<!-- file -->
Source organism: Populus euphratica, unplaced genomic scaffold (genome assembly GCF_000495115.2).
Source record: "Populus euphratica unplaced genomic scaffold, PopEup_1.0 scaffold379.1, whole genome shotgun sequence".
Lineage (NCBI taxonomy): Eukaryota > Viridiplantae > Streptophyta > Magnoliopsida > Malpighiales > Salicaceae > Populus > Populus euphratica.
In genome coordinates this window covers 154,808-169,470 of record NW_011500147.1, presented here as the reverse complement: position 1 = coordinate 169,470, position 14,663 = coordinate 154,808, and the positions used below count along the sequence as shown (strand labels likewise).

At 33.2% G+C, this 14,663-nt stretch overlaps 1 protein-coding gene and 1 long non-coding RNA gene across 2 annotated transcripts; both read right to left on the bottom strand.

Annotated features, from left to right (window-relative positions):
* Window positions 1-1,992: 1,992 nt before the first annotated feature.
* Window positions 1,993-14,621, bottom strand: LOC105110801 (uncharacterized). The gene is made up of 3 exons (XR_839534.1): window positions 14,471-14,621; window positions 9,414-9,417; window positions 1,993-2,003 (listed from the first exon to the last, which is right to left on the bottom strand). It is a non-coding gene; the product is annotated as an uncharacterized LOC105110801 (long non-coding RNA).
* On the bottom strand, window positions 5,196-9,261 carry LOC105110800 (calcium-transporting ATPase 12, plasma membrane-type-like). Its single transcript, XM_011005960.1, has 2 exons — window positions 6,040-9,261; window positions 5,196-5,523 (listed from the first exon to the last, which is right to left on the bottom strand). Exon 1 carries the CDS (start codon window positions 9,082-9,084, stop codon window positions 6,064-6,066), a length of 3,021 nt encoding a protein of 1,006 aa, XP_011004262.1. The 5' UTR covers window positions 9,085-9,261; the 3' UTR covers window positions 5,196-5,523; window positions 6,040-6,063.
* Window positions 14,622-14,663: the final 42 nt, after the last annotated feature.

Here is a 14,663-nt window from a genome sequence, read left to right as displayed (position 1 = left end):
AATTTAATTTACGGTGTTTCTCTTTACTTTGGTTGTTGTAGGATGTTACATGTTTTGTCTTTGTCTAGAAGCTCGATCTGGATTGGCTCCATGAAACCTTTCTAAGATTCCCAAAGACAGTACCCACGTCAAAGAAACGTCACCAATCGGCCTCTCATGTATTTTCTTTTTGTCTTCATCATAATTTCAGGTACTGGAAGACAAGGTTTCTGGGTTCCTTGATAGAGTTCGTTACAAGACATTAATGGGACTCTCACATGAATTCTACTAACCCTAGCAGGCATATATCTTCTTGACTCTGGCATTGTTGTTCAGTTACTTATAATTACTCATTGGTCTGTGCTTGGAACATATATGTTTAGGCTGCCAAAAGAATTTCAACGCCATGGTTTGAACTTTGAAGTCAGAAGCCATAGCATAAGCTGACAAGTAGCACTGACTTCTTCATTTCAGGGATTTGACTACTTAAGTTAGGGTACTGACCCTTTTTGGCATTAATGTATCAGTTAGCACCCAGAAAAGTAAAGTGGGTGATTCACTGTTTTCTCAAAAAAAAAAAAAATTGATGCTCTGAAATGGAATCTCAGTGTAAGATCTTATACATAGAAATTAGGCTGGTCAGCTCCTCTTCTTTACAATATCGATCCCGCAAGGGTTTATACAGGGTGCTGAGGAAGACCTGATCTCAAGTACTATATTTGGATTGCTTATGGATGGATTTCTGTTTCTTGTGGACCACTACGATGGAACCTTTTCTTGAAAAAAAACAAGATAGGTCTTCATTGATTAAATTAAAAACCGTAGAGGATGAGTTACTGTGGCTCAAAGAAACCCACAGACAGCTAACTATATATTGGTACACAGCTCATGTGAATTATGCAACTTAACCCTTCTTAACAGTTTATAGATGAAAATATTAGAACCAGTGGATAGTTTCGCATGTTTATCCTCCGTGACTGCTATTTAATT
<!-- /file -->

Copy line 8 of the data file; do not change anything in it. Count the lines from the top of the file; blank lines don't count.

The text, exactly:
* Window positions 1,993-14,621, bottom strand: LOC105110801 (uncharacterized). The gene is made up of 3 exons (XR_839534.1): window positions 14,471-14,621; window positions 9,414-9,417; window positions 1,993-2,003 (listed from the first exon to the last, which is right to left on the bottom strand). It is a non-coding gene; the product is annotated as an uncharacterized LOC105110801 (long non-coding RNA).